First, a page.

E-Books Utilize High-Tech 'Ink And Paper' Technology

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A Kindle DX, displaying a page from 'The New York Times' i

A Kindle DX displays a page from The New York Times during a demonstration in May. The Kindle DX and other mobile devices utilize E Ink technology. Mark Lennihan/AP hide caption

itoggle caption Mark Lennihan/AP
A Kindle DX, displaying a page from 'The New York Times'

A Kindle DX displays a page from The New York Times during a demonstration in May. The Kindle DX and other mobile devices utilize E Ink technology.

Mark Lennihan/AP

Part of what's making digital readers like the Amazon Kindle and the Sony Reader popular is that they're easy to read. The technology that makes that possible, basically a digital version of ink and paper, is now being added to other electronic accessories.

For many of these devices, a Massachusetts company called E Ink is behind that technology. It aims to marry the readability and attractiveness of traditional print materials with the changeability of electronics. E Ink is also making displays for cell phone keypads that can morph from numbers to letters, wristwatch faces that can change content, and a credit card anti-fraud device that could constantly change the security code on the back of the card.

Making Digital Paper

Making the text on the Kindle's "page look more like a real book" was the goal for E Ink.

"The kind of displays that you use in laptops and monitors and so forth, the contents are not fun to read at all," said Sri Peruvemba, a vice president at E Ink. "It strains your eyes, and what we tried to do was create an electronic display that makes it look kind of like paper. Yet, the contents are changeable."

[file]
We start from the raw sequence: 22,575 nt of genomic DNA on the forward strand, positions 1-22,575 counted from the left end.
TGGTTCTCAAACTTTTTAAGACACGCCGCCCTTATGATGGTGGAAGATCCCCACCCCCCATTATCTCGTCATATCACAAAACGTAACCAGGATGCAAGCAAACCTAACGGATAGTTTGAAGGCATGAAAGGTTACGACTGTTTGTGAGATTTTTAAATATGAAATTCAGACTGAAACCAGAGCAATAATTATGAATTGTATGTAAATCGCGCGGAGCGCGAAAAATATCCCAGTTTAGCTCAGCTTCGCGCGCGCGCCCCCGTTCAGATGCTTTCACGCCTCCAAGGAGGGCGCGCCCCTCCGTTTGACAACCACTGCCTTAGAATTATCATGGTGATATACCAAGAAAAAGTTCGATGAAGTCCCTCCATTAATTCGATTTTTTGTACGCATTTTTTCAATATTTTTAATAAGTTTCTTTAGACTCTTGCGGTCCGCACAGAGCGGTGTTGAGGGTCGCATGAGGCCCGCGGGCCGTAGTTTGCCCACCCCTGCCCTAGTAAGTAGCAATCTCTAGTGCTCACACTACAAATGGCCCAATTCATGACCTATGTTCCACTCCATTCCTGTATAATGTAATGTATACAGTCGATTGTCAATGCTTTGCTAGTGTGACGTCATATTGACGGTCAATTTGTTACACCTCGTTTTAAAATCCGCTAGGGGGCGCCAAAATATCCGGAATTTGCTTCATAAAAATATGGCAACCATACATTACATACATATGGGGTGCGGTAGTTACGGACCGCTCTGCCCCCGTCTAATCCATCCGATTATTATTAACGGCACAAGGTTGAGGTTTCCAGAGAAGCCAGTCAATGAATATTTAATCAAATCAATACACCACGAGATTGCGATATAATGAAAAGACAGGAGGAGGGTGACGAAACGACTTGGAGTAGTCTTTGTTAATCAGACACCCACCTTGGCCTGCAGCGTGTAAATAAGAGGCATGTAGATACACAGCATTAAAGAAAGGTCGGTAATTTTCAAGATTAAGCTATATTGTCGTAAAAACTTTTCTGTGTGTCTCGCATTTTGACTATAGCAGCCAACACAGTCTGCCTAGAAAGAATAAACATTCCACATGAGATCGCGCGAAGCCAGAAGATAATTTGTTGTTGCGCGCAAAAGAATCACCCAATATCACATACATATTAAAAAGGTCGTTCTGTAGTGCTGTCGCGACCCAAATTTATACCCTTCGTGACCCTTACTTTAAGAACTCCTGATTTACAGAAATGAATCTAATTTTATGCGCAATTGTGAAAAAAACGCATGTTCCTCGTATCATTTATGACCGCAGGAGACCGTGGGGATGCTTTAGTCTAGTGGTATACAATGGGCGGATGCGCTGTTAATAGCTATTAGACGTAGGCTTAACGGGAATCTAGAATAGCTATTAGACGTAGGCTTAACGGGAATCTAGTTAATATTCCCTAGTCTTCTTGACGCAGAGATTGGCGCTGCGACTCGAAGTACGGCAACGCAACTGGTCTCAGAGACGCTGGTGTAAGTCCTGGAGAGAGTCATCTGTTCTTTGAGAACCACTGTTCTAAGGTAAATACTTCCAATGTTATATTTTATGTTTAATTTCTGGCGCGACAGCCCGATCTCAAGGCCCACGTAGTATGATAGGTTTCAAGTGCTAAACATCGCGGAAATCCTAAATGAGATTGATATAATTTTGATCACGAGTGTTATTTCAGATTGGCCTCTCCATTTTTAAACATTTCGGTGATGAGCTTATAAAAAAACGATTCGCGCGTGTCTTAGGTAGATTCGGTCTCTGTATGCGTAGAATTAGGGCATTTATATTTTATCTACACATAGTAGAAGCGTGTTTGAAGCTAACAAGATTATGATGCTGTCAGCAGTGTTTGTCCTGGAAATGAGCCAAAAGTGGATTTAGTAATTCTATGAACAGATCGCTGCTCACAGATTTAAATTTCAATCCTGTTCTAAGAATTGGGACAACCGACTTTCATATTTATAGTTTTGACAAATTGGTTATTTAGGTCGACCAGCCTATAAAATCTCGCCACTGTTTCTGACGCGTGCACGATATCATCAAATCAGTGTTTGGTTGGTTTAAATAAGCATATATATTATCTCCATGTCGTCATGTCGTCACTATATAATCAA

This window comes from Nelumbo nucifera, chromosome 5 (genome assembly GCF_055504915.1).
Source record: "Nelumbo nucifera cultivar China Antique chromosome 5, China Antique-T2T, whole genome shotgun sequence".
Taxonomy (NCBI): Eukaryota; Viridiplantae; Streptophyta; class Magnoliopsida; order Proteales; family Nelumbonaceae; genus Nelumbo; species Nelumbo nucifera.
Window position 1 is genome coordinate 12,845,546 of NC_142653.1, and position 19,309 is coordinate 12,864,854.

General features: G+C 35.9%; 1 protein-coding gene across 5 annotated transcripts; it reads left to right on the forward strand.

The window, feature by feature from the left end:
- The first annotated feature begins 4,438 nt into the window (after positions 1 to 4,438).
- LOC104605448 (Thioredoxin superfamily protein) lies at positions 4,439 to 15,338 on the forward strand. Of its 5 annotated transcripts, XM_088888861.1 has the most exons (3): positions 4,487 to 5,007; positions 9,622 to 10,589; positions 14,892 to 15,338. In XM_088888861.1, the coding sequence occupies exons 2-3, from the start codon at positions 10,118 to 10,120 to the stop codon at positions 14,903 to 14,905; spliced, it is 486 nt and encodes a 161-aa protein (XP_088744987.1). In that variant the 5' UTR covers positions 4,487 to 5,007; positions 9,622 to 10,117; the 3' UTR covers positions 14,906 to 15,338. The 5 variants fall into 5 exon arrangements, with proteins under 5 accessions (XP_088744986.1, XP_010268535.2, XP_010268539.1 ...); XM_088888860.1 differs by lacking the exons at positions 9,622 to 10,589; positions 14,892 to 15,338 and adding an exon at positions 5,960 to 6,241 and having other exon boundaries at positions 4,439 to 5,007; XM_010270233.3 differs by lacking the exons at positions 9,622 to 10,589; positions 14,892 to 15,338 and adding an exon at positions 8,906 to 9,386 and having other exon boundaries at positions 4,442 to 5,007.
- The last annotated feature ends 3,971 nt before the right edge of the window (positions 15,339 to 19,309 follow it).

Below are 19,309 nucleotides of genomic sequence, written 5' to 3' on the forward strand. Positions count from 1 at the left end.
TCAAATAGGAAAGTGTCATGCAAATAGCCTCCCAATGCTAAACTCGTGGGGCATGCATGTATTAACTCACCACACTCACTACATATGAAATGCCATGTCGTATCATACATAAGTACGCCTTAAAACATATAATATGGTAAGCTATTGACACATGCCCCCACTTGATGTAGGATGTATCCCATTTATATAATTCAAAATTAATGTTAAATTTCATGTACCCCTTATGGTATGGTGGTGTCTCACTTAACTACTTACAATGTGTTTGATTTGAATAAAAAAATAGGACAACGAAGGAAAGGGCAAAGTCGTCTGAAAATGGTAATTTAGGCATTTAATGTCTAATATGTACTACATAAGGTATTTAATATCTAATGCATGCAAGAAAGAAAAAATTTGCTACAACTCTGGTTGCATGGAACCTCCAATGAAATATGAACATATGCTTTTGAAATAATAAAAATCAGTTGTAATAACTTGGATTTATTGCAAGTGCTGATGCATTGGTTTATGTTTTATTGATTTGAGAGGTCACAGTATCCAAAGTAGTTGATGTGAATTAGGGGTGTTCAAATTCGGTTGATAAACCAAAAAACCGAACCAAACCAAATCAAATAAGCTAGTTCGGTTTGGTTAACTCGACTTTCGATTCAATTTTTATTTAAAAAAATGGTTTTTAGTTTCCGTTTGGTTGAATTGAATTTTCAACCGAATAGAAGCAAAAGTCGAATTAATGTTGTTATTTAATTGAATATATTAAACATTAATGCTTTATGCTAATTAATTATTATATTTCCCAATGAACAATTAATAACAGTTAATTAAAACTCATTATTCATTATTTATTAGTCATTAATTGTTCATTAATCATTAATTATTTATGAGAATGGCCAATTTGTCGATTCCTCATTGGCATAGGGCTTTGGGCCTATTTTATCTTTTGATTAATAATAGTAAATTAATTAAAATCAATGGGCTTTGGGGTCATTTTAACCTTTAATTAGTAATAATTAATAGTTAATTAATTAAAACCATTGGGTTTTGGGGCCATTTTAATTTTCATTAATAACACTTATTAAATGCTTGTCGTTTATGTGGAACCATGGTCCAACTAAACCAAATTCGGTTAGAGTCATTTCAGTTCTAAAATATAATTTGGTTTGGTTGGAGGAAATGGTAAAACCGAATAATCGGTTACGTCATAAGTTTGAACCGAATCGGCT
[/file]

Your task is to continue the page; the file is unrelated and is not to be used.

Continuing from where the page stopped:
Here's how they did it: Each display "page" of the e-book is covered in millions of tiny microcapsules that can turn black, white or some shade of gray. An electrical charge prods the capsules to turn one color or another. They can be programmed to form words, images and more.

"In some ways it's like the Christmas lights," Peruvemba said. "You can turn them on and off in a sequence, so you get the feeling that the lights are actually moving, when they're actually stationary. That's the beauty of this technology."

More Competition Coming Soon

Right now, E Ink has a corner on this market, but next year will bring competitors with a less expensive product, and ones that give you a color display. It's not just gadgets like the Kindle that are using this reader-friendly technology. When you turn one cell phone made by Samsung on its side, the phone's numbers can morph into letters.

"You have the opportunity to do some texting and the keyboard changes on you and you're in texting mode — 'cause it's not ordinary keys," Peruvemba said. "These are E Ink displays that form these keys and the keys are reprogrammable."

Advancements like that will continue to make mobile devices more user-friendly and aesthetically pleasing. And with 30 million people already staring at the little screen on their iPhones, cell phone manufacturers have incentive to make their products a little easier on the eye.

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